Georgia has approved the biggest set of changes to its child support system in 30 years. The Georgia Senate approved the changes on Thursday; I apologize for my delay in sharing it with you here.
As we’ve discussed here before, the changes will shift calculation of child support in Georgia to an “income shares” model that takes account of the income not only of the noncustodial parent (NCP) but also of the CP as well. Georgia will also begin considering the number of nights the child spends with each parent and reduce child support if the child is spending significantly more nights with the NCP than would be the case with “standard” visitation.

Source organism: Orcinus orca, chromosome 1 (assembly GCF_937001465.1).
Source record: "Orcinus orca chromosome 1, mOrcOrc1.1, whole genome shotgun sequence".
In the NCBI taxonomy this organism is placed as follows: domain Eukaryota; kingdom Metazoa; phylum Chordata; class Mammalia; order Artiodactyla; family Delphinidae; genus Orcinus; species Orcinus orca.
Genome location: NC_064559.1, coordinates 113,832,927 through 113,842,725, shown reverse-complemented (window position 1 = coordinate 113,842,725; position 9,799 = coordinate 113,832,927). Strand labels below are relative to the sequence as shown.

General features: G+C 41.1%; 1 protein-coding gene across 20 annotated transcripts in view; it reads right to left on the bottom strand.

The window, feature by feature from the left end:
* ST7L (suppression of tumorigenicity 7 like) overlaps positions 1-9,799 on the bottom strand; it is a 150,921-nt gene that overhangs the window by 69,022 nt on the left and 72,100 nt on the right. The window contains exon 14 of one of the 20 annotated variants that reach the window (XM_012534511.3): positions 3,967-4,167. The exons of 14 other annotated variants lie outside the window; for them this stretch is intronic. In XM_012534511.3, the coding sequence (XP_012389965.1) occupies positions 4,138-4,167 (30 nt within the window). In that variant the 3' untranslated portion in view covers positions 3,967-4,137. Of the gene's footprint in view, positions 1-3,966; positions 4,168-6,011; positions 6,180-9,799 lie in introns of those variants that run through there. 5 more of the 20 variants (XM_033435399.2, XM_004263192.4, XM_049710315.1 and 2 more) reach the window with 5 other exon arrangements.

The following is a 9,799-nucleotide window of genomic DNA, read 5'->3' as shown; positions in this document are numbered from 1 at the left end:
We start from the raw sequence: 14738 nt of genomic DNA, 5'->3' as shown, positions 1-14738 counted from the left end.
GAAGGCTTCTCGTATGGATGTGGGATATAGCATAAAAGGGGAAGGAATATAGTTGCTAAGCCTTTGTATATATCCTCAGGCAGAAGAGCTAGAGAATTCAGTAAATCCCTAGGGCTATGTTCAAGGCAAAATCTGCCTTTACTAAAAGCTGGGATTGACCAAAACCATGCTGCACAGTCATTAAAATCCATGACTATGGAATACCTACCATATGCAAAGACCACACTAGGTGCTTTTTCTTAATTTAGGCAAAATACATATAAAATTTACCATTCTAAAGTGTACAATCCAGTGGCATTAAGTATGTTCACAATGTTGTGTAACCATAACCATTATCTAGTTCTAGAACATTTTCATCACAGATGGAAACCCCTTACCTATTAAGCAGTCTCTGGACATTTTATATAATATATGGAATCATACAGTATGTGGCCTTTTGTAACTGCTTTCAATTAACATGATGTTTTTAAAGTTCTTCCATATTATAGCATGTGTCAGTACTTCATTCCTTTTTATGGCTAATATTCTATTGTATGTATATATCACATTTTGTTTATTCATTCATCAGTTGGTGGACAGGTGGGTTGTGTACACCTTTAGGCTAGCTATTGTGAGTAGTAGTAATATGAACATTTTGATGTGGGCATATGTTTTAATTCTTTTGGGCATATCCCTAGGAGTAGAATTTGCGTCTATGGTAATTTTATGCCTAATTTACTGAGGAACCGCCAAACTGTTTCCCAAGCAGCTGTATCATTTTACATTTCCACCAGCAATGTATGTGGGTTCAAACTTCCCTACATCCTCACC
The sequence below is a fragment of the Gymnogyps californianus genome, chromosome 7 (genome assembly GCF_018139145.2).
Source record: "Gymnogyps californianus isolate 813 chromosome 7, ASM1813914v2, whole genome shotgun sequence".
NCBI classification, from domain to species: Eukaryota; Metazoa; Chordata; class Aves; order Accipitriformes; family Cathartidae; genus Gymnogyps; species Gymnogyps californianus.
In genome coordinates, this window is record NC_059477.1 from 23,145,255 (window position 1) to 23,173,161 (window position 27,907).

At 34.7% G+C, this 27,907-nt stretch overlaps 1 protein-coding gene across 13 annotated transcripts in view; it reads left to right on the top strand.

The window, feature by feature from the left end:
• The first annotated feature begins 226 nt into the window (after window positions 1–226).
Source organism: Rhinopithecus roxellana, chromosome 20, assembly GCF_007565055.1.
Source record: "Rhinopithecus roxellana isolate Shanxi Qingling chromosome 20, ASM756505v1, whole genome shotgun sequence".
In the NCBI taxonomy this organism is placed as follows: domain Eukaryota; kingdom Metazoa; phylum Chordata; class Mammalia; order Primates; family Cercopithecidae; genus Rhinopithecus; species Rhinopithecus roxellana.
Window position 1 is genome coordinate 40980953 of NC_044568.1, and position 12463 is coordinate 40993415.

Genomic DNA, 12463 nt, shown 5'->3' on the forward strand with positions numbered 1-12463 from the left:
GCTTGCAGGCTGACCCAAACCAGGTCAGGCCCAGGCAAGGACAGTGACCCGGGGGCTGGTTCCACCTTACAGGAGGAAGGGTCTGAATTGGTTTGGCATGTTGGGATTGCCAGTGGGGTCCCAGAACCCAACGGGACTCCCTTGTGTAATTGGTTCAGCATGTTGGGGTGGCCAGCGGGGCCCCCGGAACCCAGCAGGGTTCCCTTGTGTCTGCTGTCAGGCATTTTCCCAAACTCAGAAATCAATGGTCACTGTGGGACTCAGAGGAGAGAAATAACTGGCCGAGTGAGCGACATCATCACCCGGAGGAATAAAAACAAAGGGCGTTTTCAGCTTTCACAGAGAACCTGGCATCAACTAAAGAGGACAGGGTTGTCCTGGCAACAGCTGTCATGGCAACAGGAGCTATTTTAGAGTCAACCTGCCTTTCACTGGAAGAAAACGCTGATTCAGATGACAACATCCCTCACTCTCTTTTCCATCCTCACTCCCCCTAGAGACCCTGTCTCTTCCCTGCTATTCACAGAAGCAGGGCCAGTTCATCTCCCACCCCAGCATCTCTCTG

Passage of the bill is a big victory for fathers’ rights advocates, because it allows fathers to negotiate to spend more time with their child and pay less child support as a result.
The spectators in the Senate gallery — mostly divorced fathers and their new families — broke into applause when the Senate approved the changes. The story quotes critics of the change as saying it will hurt CPs, mostly divorced mothers. Said one, “This legislation is not about children; it is about money, pure and simple.”